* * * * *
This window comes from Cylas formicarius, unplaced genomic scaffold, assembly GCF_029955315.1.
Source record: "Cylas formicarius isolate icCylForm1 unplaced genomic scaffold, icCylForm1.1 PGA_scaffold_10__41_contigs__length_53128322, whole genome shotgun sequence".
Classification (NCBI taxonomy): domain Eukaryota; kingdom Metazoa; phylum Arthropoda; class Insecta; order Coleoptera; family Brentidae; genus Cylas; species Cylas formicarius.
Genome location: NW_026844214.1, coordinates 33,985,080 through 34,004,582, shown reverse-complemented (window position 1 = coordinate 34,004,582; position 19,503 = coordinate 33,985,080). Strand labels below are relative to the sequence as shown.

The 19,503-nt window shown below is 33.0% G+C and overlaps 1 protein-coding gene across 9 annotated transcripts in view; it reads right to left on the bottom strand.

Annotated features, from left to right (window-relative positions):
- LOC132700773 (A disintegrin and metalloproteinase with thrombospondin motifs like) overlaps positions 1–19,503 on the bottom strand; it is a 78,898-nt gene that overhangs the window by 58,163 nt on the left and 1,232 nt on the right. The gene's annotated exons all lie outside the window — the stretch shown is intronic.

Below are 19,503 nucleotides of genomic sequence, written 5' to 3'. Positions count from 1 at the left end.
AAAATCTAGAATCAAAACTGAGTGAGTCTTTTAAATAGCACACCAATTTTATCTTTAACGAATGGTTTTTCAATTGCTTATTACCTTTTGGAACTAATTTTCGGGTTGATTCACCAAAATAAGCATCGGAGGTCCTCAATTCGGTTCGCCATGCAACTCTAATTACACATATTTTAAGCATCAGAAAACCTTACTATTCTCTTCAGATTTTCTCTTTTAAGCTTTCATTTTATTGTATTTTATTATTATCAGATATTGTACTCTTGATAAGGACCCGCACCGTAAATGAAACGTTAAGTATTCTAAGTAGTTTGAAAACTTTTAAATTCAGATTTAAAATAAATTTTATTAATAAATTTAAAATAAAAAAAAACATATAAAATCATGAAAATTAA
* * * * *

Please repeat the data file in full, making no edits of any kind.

This window comes from Cylas formicarius, unplaced genomic scaffold, assembly GCF_029955315.1.
Source record: "Cylas formicarius isolate icCylForm1 unplaced genomic scaffold, icCylForm1.1 PGA_scaffold_10__41_contigs__length_53128322, whole genome shotgun sequence".
Classification (NCBI taxonomy): domain Eukaryota; kingdom Metazoa; phylum Arthropoda; class Insecta; order Coleoptera; family Brentidae; genus Cylas; species Cylas formicarius.
Genome location: NW_026844214.1, coordinates 33,985,080 through 34,004,582, shown reverse-complemented (window position 1 = coordinate 34,004,582; position 19,503 = coordinate 33,985,080). Strand labels below are relative to the sequence as shown.

The 19,503-nt window shown below is 33.0% G+C and overlaps 1 protein-coding gene across 9 annotated transcripts in view; it reads right to left on the bottom strand.

Annotated features, from left to right (window-relative positions):
- LOC132700773 (A disintegrin and metalloproteinase with thrombospondin motifs like) overlaps positions 1–19,503 on the bottom strand; it is a 78,898-nt gene that overhangs the window by 58,163 nt on the left and 1,232 nt on the right. The gene's annotated exons all lie outside the window — the stretch shown is intronic.

Below are 19,503 nucleotides of genomic sequence, written 5' to 3'. Positions count from 1 at the left end.
AAAATCTAGAATCAAAACTGAGTGAGTCTTTTAAATAGCACACCAATTTTATCTTTAACGAATGGTTTTTCAATTGCTTATTACCTTTTGGAACTAATTTTCGGGTTGATTCACCAAAATAAGCATCGGAGGTCCTCAATTCGGTTCGCCATGCAACTCTAATTACACATATTTTAAGCATCAGAAAACCTTACTATTCTCTTCAGATTTTCTCTTTTAAGCTTTCATTTTATTGTATTTTATTATTATCAGATATTGTACTCTTGATAAGGACCCGCACCGTAAATGAAACGTTAAGTATTCTAAGTAGTTTGAAAACTTTTAAATTCAGATTTAAAATAAATTTTATTAATAAATTTAAAATAAAAAAAAACATATAAAATCATGAAAATTAA